Divorce Lawyers have come to realize that the issue of a couple’s debt has become an important issue in divorce proceedings given today’s hurting economy. Debt division in a California divorce is subject to community property laws.
California’s Community Property Law
California is a community property state. The community property is presumed to be liable for either spouse’s debts or for the joint debts of the marriage. As such, debts incurred by either spouse during the marriage, even if it was incurred in only one spouse’s name, are presumed to be the debt of both spouses upon divorce.
Generally, separate property of one spouse will not be held liable for debt that is solely attributable to the other spouse. However, a spouse’s separate property can be liable for that spouse’s sole debts as well the community debts of the marriage.
Your attorney will be able to provide more details with regards to how community property laws further affect debt division.
Dividing Debt At Divorce
As far as creditors are concerned, after divorce, community debts are the shared responsibility of both spouses. During divorce proceedings, the community property, including community debts, is divided between each spouse and becomes the respective spouse’s separate property.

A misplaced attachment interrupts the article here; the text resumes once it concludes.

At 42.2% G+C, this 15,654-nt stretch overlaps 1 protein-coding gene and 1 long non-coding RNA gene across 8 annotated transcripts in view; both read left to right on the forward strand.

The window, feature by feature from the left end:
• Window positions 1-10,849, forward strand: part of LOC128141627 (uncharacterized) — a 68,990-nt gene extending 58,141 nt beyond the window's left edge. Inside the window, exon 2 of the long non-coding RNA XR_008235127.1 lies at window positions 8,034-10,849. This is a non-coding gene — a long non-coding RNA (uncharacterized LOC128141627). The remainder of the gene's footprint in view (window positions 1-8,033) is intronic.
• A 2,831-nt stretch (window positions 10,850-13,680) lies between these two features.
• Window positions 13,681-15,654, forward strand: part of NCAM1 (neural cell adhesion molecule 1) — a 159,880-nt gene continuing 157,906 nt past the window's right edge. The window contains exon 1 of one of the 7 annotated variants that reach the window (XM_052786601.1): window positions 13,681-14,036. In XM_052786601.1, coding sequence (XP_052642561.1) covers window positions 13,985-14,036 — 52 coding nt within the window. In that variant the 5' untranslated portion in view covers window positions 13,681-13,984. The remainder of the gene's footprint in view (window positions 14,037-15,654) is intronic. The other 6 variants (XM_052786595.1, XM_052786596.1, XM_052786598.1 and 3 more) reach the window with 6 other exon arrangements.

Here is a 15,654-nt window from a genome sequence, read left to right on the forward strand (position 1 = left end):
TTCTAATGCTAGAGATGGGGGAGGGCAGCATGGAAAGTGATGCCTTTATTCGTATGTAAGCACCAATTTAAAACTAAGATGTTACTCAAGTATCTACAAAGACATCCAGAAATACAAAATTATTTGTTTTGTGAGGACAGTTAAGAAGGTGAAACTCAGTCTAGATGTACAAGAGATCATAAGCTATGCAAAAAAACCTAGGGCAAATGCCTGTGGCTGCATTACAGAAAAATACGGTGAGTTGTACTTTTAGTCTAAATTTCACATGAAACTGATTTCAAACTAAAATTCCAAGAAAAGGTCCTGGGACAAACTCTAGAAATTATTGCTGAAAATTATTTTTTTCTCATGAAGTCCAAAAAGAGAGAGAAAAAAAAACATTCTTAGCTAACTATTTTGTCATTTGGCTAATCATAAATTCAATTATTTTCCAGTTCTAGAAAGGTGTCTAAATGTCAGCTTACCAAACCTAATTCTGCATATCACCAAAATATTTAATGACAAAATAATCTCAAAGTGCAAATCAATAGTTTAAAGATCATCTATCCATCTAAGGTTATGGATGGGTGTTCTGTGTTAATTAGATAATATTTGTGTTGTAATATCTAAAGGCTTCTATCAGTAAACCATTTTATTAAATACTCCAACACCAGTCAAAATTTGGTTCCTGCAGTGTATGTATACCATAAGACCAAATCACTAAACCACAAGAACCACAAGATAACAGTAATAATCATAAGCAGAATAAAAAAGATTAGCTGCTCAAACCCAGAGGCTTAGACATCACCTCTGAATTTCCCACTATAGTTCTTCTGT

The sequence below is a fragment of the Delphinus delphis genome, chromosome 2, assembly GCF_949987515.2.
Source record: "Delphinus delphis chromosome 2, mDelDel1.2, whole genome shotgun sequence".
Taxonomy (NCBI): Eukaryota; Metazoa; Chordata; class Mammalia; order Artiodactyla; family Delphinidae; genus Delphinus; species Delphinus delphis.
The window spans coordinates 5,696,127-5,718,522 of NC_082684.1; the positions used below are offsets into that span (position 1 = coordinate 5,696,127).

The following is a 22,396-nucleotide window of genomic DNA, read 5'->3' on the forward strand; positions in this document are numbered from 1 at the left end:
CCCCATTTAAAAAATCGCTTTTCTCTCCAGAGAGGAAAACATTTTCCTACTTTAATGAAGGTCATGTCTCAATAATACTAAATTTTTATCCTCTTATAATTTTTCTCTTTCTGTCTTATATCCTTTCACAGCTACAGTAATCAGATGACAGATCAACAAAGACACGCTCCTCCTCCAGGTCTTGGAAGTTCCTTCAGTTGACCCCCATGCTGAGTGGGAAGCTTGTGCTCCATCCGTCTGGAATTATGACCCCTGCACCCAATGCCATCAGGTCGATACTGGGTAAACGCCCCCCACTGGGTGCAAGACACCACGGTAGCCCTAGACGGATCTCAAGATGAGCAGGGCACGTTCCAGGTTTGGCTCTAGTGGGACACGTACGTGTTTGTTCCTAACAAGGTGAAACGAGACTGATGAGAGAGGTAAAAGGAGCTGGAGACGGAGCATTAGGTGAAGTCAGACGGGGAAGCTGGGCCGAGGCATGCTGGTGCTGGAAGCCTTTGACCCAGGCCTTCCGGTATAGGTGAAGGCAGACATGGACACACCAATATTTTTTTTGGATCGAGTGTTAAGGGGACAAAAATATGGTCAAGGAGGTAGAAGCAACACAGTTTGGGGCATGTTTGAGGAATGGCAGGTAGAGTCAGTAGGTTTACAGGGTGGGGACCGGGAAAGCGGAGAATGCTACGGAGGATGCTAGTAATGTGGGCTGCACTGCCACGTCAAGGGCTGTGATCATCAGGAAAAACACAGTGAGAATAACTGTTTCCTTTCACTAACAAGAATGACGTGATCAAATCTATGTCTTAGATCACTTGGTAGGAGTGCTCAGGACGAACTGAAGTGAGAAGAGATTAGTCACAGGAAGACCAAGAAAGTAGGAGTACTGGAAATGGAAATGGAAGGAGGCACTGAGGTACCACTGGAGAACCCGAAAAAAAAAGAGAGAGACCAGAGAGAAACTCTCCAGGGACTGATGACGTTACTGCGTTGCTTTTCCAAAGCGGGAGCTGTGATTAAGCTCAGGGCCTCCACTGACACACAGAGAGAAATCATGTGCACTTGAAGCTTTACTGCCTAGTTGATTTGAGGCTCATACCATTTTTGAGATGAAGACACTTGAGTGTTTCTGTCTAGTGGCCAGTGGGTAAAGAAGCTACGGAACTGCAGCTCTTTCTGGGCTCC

However, the divorce court has the authority and discretion to divide the debts of the marriage and assign personal liability to either spouse. But the agreement does not bind the creditor to one specific spouse.
Your divorce lawyer will further advise you that despite your agreement or who the family law judge assigned the debt to, if your ex-spouse does not pay his or her share of debts, your credit will also take a hit and the creditor can still come after you for the satisfaction of the debt.
Because of the complexity of California’s community property laws and more specifically the division of debt upon divorce, it is necessary to hire a divorce lawyer to guide you through the divorce process.
To schedule an initial Strategy Session, please contact the Zonder Family Law (866) at 632-6459.